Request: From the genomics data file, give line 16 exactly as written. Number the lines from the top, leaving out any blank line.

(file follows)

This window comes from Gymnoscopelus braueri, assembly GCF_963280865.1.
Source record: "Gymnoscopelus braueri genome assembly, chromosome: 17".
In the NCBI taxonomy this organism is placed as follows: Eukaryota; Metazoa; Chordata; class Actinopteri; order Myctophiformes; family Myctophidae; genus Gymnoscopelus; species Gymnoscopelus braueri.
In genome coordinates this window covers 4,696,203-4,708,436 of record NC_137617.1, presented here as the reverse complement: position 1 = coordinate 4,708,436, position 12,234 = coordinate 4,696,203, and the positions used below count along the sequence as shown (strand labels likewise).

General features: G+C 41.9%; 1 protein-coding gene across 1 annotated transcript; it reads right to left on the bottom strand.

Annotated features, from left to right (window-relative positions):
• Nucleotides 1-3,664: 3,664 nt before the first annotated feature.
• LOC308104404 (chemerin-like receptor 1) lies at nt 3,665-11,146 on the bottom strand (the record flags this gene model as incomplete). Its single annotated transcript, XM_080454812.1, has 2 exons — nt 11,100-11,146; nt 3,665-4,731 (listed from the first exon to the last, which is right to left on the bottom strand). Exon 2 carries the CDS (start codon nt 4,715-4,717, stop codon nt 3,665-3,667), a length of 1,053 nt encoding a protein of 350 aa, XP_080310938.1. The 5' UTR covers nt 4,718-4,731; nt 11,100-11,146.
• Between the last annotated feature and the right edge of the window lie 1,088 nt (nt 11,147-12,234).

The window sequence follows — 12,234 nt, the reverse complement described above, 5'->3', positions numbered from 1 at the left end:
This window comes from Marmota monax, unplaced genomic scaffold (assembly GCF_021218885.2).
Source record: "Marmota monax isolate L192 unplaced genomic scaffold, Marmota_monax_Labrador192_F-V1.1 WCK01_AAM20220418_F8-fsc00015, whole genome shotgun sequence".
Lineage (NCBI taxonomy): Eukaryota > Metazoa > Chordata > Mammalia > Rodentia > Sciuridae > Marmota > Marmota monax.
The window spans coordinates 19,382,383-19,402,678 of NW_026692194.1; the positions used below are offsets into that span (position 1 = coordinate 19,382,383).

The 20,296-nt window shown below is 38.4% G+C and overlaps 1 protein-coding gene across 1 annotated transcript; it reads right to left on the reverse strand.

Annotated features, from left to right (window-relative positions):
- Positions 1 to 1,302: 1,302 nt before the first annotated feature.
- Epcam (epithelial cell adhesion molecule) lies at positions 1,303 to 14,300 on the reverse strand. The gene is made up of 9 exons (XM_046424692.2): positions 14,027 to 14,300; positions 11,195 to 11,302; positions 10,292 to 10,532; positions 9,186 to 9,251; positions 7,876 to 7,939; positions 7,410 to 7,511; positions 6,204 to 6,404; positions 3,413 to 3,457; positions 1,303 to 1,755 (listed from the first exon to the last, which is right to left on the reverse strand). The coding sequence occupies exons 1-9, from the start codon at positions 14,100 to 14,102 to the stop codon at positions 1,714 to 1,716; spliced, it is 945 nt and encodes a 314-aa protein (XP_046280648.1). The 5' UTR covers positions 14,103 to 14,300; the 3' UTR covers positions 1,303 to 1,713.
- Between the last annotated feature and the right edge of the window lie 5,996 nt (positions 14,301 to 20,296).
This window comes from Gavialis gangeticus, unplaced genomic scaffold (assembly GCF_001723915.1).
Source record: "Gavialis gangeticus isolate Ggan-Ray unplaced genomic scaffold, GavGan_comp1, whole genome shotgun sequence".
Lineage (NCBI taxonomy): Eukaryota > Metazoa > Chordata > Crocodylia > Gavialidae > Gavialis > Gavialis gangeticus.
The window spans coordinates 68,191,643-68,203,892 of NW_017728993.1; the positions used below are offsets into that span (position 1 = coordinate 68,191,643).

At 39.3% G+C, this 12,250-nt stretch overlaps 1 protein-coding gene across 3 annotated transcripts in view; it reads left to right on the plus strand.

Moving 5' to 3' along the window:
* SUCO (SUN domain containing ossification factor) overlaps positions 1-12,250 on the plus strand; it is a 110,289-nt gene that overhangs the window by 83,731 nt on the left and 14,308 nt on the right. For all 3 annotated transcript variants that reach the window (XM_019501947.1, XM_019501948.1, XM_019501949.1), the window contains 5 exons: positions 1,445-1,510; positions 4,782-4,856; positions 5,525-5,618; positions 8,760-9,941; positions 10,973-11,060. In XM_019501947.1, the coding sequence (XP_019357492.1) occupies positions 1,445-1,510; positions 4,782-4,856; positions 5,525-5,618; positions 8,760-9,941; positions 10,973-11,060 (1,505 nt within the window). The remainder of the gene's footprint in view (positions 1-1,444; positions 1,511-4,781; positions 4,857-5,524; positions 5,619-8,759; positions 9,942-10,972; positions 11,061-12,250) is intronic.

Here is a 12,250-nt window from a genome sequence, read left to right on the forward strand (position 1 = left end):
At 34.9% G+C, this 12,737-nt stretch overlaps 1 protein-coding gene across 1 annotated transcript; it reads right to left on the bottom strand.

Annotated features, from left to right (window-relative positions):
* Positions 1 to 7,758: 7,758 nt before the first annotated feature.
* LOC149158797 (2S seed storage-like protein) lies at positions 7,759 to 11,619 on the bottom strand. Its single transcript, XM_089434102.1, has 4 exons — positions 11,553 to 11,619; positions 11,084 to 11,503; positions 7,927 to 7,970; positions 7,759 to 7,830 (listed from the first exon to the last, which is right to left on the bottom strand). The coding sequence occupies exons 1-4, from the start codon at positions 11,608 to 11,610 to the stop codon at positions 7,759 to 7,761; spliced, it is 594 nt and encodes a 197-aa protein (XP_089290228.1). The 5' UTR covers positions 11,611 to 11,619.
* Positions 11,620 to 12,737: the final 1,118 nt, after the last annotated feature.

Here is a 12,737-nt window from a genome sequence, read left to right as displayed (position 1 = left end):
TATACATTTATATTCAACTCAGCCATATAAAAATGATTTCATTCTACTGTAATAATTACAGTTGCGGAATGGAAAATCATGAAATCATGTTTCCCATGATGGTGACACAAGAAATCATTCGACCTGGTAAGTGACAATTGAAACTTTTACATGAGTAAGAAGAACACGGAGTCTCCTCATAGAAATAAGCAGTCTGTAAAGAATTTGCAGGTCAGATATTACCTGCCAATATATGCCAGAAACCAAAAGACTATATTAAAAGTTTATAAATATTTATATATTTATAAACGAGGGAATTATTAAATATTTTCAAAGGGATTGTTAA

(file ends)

Annotated features, from left to right (window-relative positions):